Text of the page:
As first published in the Huffington Post United Kingdom:
I am quick to admit that the current economic times are challenging and that this is especially true for many of the ancient parish churches in the UK. I’ll also admit, right up front, to these two additional points: 1) While my Cornish roots go back at least 500 years, I live outside of the UK, and 2) As a genealogical historian, I most likely have a slightly skewed view of this issue. That said I am still going to voice my opinion here on a topic I have been reading about quite a bit lately: the push for minimal-care, return-to-nature, for churchyards, graveyards, and/or cemeteries. If you are not familiar with this idea, it is the concept of letting churchyards become wild areas rather than properly kept memorials. Whilst the concept of offering wildlife natural areas and saving money are both laudable, they are only laudable to a point and to me that point falls far short of the mark in the case of churchyards. It seems that the ‘good intentions’ portion always gets first billing, but the ‘saving money’ is actually the prime and true motivator. The animal sanctuary gets talk, but the ignoring of the sanctity of the churchyard itself gets short shrift.
I find three things morally and significantly wrong with this overall concept and they are as follows:
- Churchyards are sacred and cherished spaces, not wilderness areas.
- This concept is simply taking the easy way out.
- It is short-sighted in a variety of ways.
Let me address each of these in a bit of depth.
1) I will readily admit that while I have a strong faith, I am not ‘into’ organized religion. However, I do believe that churchyards are sacred places meant to be cherished, valued, cared for, and a focal point in all communities. I feel especially strong about those which are adjacent to, or near, a parish church. I also believe that our ancestors who rest in these hallowed grounds believed we would have the strength, love, and honor to properly care of their eternal resting places and not give them up for our ease and a few saved shillings.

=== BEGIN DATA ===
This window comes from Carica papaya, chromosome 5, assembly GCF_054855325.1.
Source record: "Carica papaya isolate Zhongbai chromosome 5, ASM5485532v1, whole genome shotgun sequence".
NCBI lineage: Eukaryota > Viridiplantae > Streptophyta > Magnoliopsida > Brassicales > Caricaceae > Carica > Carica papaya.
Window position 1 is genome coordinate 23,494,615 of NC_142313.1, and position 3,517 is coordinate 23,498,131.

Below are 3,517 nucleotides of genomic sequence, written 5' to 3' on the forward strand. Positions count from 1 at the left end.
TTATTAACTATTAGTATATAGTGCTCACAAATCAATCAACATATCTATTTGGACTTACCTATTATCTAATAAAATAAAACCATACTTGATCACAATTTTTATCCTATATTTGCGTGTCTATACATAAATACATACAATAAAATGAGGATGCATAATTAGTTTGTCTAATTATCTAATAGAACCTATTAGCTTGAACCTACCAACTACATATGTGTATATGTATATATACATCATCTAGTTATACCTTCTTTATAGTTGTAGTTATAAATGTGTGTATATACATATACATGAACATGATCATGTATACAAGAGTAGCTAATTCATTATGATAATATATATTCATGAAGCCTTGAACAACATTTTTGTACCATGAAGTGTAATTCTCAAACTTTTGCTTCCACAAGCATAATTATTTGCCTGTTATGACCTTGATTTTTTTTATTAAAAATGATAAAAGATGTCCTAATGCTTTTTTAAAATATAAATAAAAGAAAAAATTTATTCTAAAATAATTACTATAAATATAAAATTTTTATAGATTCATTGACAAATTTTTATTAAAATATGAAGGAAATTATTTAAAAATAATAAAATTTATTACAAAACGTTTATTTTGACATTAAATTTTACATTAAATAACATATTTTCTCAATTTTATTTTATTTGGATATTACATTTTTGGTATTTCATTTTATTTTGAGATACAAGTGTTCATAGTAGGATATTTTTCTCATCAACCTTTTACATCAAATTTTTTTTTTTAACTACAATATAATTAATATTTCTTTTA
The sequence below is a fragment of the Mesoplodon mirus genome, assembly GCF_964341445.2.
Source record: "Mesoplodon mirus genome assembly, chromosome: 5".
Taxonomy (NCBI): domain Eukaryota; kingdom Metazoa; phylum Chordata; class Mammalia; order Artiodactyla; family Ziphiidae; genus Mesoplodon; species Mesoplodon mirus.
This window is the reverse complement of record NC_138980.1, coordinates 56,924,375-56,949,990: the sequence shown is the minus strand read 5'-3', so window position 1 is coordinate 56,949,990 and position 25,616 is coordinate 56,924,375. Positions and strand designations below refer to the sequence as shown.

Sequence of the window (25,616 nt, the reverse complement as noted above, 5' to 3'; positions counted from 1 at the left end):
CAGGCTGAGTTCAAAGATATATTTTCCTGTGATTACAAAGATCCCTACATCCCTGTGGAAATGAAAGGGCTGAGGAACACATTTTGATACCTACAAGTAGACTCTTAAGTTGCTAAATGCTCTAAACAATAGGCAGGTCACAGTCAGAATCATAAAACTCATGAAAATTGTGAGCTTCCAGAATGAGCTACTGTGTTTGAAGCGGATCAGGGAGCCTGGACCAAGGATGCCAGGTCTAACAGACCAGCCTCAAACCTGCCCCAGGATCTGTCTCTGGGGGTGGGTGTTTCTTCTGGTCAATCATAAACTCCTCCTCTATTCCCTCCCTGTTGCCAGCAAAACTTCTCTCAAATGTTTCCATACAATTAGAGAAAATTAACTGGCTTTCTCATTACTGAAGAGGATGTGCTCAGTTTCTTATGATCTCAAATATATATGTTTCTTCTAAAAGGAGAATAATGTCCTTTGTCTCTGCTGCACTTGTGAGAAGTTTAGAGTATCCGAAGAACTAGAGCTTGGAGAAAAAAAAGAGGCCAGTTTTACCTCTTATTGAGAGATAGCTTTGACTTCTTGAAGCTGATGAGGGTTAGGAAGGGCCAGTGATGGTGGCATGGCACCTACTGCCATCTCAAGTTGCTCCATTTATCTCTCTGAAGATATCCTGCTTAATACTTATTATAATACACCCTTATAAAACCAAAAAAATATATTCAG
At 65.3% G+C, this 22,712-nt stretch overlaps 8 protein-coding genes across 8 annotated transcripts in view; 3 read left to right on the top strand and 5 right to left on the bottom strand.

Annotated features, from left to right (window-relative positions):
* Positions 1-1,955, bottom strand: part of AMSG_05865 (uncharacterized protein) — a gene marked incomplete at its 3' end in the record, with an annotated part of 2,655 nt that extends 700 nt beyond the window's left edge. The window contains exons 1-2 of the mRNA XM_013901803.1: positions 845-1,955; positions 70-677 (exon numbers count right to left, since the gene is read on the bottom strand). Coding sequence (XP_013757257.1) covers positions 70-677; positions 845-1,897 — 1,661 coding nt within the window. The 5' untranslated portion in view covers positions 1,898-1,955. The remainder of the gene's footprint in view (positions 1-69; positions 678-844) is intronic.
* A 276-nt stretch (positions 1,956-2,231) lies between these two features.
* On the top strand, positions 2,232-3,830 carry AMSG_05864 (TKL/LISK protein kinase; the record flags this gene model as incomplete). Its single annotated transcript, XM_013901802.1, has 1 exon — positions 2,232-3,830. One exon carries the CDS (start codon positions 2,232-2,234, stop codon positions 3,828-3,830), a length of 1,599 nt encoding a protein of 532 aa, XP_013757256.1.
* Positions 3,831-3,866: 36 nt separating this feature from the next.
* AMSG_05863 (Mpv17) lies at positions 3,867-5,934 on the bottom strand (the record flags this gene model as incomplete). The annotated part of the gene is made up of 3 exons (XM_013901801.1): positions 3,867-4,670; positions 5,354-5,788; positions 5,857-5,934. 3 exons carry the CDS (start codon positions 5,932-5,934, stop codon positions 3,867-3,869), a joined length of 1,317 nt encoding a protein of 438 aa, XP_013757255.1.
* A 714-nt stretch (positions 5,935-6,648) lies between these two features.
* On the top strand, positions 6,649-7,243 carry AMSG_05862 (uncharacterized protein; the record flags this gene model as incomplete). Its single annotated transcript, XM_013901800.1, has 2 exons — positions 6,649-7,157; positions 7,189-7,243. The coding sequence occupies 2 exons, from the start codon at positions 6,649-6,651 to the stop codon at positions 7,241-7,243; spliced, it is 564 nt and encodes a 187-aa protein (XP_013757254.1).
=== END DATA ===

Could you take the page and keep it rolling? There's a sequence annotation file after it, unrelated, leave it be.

2) Yes, saving money is important in these times, but this reminds me of the old adage of ‘cutting off one’s nose to spite their face’. That is what I believe is going on here. Sure, it is easy to say ‘we are helping animals’ and then simply delete, or vastly reduce, the expense column for churchyard maintenance. But I have to ask if this has been done only as the very last resort? Have fundraisers and discounts been fully explored? Have contracts for maintaining the churchyards been let out in a competitive manner? Times change and in more challenging economic times, often services can be had for less cost than in the past. What about volunteers? Is an unsightly, unkempt churchyard really and truly the impression we want to give our parishioners, our visitors, and our youngsters about our churches, our communities, and how we value your roots? Just the other day the Archbishop of York, Rev John Sentamu tweeted “Chruches should be more accessible – but we need to be more active in our local communities …” Giving churchyards the look of an abandon lot is neither inviting nor does it send a welcoming message at all. It is isolating!